In chronic cannabis users, reverse cholesterol transport function is particularly important for maintaining general and cognitive health
Chronic marijuana use moderates the correlations of serum cholesterol with systemic mitochondrial function and fluid cognition
Reverse cholesterol transport (RCT) is a crucial biological process, in which excess cholesterol from peripheral tissues are transported back to the liver for subsequent removal from the body. A recent clinical study has demonstrated the complicated and profound effects of marijuana use on this process.
Marijuana users tend to consume less plant-based food, which leads to a lower level of dietary polyphenols, chemicals that help with the transfer of cholesterols from peripheral tissues to high-density lipoprotein to liver. They also tend to consume more meat-based food, which leads to a high level of dietary fat content. The ultimate result is a higher cholesterol deposit in tissues of marijuana users. This, in turn, causes an abnormally high cholesterol density in the mitochondrial membrane, interfering with the functions of mitochondria – the powerhouse of the cell.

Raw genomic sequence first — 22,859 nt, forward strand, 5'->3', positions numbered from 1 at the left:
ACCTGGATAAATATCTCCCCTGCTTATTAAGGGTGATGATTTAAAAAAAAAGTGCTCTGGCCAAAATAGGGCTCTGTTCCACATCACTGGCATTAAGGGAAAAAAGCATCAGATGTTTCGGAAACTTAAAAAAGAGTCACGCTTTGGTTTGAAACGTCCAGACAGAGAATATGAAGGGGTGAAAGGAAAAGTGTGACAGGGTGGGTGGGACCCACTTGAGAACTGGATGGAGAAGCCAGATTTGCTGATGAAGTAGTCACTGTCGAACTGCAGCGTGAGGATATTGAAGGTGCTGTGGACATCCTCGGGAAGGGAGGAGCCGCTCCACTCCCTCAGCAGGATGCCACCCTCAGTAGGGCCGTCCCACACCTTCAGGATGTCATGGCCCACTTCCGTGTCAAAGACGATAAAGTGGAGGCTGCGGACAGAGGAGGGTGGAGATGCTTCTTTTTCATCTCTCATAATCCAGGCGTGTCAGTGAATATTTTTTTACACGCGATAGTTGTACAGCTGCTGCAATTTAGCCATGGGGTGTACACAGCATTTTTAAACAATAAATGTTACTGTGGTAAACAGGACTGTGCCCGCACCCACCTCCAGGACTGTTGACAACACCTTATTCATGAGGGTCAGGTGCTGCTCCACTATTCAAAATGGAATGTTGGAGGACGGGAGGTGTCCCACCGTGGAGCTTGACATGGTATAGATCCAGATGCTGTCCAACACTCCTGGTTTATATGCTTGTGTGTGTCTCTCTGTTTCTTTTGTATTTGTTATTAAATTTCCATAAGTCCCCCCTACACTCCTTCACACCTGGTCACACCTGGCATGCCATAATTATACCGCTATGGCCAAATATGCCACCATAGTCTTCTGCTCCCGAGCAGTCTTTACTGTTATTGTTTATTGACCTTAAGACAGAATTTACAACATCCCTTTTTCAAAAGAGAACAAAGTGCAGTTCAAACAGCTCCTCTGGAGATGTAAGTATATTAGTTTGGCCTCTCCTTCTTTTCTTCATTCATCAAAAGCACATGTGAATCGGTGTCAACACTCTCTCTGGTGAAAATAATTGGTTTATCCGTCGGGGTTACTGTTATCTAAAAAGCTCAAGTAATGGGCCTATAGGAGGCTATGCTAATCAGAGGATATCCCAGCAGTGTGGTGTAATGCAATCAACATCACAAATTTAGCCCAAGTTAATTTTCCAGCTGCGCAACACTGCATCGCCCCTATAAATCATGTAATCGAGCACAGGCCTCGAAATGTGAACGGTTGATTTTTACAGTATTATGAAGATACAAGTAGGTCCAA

Thus, among marijuana users, proper RCT function plays a significant role in mitochondrial function and hence, in maintaining cognitive function. Alarmingly, however, higher daily and life-time marijuana use correlates with a decrease in RCT activity. This is because marijuana contains tetrahydrocannabinol, an activator of the type 1 cannabinoid receptor and activation of this receptor inhibits RCT activity.